Two towers designed by Foster + Partners recently opened on the East and West Sides of Manhattan. Located between 55th and 56th Streets, 425 Park Avenue, is the first full-block office tower built on the avenue in over 50 years. The design of the 47-story building is composed of three stepped back sections. A seven-story base includes a triple-height lobby flanked by a new 14,000,000-square-foot restaurant by Jean-Georges Vongerichten, which includes a main mezzanine dining level and a cocktail lounge with a 45-foot-high ceiling and a 24-foot painting by artist Larry Poons. The second set back features the The Diagrid Club, which is open to all of the tower’s tenants. The club offers views, outdoor areas, an art installation by Yayoi Kusama, private rooms for transcendental meditation by the David Lynch Foundation. The café and dining spaces on this level are also operated by the Vongerichten. The third volume contains slender “premium floors.” The tapered steel and concrete framed tower rises to meet three shear walls. Extending from the top are three blades that are illuminated at night. The project, which has been built to a LEED Gold standard, recently earned Well Core certification at Gold level. The project was developed by L&L Holdings. Adamson Associates is the architect-of-record.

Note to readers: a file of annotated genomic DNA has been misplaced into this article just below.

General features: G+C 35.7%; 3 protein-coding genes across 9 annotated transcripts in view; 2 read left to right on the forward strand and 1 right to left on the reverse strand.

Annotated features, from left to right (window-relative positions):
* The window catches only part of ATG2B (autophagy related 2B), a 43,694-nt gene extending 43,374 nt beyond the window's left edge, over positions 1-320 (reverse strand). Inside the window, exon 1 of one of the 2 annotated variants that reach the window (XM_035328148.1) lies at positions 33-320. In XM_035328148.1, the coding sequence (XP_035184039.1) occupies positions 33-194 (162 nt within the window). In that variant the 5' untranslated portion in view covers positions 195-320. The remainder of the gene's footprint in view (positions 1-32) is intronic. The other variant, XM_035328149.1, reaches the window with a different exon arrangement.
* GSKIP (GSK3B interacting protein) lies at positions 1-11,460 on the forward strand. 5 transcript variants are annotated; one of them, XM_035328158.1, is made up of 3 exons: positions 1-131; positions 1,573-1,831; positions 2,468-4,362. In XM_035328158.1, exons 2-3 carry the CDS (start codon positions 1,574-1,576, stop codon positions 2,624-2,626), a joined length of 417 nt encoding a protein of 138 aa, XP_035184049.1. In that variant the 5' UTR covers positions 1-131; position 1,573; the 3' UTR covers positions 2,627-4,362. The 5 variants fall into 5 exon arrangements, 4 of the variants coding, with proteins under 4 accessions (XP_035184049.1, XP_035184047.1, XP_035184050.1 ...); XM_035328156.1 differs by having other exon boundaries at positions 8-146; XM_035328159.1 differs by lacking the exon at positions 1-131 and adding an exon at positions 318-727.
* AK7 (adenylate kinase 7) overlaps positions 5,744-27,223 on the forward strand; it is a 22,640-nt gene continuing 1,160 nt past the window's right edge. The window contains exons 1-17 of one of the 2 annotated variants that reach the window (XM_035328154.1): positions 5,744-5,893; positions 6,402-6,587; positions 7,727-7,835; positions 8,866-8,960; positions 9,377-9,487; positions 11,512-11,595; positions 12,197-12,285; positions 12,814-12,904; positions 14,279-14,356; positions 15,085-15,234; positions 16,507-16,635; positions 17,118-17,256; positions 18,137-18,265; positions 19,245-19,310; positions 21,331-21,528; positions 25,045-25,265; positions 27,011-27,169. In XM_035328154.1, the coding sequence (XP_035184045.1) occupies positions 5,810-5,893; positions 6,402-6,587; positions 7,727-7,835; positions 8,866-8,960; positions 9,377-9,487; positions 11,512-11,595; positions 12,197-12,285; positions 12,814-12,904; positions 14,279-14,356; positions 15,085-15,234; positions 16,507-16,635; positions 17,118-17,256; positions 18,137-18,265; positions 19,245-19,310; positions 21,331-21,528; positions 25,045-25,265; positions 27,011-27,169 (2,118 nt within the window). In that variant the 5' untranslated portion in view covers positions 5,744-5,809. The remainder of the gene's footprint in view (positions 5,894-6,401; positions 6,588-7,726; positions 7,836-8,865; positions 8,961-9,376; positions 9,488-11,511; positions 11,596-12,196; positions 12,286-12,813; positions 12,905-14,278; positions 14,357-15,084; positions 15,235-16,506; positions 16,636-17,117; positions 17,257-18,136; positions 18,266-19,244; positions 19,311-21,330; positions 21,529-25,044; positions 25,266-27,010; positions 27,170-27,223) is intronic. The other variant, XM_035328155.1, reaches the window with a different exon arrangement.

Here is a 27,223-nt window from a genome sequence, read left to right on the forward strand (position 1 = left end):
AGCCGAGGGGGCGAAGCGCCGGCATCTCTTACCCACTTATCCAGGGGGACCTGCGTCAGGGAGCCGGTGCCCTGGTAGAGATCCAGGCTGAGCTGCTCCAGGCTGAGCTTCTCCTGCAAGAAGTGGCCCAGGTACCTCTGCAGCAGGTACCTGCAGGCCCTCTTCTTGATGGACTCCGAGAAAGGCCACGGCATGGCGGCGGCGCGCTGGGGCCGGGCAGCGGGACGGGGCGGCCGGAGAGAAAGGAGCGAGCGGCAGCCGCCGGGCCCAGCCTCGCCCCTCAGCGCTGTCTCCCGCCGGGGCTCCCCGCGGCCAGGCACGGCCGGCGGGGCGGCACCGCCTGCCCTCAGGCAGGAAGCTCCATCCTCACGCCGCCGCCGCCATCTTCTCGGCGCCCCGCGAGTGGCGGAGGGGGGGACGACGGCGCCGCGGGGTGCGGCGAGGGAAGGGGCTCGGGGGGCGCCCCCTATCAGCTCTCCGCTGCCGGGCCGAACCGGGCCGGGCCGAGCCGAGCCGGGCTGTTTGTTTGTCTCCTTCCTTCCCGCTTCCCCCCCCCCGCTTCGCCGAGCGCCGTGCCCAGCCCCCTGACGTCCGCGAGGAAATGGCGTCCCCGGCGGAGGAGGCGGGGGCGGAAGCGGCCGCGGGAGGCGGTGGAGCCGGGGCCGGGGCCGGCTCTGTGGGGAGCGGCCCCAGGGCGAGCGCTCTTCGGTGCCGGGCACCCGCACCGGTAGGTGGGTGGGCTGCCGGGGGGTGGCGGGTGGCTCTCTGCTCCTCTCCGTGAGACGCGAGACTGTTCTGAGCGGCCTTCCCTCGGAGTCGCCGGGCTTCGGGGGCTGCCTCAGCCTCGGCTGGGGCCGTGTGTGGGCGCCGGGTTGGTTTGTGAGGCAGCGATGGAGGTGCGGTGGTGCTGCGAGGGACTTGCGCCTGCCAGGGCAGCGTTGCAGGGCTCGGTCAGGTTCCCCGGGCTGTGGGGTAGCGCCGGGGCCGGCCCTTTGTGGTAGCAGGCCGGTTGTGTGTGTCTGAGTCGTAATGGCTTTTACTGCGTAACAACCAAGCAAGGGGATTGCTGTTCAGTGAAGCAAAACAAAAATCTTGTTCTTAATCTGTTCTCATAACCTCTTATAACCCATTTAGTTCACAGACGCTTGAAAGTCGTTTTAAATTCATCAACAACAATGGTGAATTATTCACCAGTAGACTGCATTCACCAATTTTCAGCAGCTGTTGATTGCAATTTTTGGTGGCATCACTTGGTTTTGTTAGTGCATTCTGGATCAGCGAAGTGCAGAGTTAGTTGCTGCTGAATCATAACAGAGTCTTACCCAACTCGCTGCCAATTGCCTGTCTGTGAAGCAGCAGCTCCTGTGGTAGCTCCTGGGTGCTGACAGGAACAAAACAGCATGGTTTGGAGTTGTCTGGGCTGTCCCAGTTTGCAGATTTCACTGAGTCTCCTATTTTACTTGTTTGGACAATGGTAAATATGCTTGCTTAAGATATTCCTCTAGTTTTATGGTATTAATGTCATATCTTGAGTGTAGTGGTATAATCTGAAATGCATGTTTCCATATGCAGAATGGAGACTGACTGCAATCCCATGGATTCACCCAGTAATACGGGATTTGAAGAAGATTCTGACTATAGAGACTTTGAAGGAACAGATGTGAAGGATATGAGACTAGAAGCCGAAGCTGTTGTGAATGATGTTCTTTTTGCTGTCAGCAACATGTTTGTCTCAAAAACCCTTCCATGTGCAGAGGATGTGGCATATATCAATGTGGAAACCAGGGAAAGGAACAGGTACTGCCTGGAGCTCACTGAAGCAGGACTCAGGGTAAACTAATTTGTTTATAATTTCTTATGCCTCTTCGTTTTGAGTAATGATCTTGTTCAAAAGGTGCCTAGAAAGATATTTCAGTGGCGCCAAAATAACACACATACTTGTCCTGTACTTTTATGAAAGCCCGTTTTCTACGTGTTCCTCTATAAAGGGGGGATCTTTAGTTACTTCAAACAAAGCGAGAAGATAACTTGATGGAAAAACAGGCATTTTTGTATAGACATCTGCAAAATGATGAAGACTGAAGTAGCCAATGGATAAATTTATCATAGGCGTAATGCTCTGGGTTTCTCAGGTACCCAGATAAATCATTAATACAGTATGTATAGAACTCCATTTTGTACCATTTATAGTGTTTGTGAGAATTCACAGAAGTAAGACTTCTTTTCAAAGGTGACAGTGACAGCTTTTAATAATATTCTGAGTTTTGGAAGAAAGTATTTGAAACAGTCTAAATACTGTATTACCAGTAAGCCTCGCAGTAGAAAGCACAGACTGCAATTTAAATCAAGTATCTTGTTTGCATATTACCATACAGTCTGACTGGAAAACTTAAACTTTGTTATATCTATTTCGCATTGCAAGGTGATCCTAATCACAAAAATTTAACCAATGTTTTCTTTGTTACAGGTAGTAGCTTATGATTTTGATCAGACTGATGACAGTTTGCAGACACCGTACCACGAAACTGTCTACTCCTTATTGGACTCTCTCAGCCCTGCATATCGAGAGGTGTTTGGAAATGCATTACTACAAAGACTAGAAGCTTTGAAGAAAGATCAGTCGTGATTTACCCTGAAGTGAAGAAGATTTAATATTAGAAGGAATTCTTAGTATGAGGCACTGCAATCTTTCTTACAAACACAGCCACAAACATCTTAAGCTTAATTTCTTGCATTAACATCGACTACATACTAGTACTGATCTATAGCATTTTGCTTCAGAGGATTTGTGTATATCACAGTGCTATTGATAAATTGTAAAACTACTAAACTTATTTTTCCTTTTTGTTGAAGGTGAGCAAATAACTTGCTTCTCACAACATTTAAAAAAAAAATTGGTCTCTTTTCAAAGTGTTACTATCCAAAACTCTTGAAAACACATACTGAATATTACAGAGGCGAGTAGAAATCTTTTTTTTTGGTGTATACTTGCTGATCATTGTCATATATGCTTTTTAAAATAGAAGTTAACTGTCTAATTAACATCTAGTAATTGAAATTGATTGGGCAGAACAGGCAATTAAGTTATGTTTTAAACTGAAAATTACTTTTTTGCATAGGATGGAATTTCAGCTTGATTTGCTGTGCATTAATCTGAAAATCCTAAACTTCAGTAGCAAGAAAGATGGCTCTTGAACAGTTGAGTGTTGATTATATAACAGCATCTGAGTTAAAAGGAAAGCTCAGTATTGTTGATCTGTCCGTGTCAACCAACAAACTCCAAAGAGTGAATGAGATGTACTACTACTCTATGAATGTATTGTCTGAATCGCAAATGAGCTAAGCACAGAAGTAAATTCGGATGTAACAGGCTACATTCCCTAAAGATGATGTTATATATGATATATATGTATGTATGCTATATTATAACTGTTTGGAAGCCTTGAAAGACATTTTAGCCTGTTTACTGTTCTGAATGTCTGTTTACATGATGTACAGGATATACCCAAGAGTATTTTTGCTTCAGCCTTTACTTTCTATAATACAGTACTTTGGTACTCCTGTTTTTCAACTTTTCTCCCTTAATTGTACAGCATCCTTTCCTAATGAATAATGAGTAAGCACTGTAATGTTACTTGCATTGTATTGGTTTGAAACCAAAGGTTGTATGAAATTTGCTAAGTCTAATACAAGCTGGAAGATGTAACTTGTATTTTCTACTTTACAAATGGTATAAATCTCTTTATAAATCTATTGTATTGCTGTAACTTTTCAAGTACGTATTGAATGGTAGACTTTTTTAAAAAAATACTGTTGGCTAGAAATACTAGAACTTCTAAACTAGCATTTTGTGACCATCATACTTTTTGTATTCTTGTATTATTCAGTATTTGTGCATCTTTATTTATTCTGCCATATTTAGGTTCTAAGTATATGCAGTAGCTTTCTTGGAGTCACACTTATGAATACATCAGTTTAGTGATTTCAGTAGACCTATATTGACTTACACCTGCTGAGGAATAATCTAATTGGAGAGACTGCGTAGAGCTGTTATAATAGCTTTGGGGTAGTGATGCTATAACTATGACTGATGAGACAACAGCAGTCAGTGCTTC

Also spanning an entire block is 50 Hudson Yards, a 78-story office tower offering almost three million square feet of flexible office space plus retail at ground level. The building’s innovative elevator strategy and space planning provide prime users of the tower with their own lobbies. A purpose-built tunnel connects the building directly to the subway while the lobby floors are connected by a stair with views of Hudson Yards and a large-scale work of art by Frank Stella. The design utilizes conventional, double-decker, and twin elevators for the first time in a New York commercial office building. A communal amenity on the 32nd floor includes variety of meeting and event spaces. The top of the tower features a domed stainless-steel lighting installation, designed in collaboration with James Carpenter Design Associates, which catches the light during the day and illuminates the building at night. The LEED Gold-certified tower was developed by Related Companies and Oxford Properties. Adamson Associates is the architect-of-record. A third building by the Foster + Partners, 270 Park, is still under construction.
Marvel Transforms Vacant Tribeca Storefront into Multi-Purpose Event Space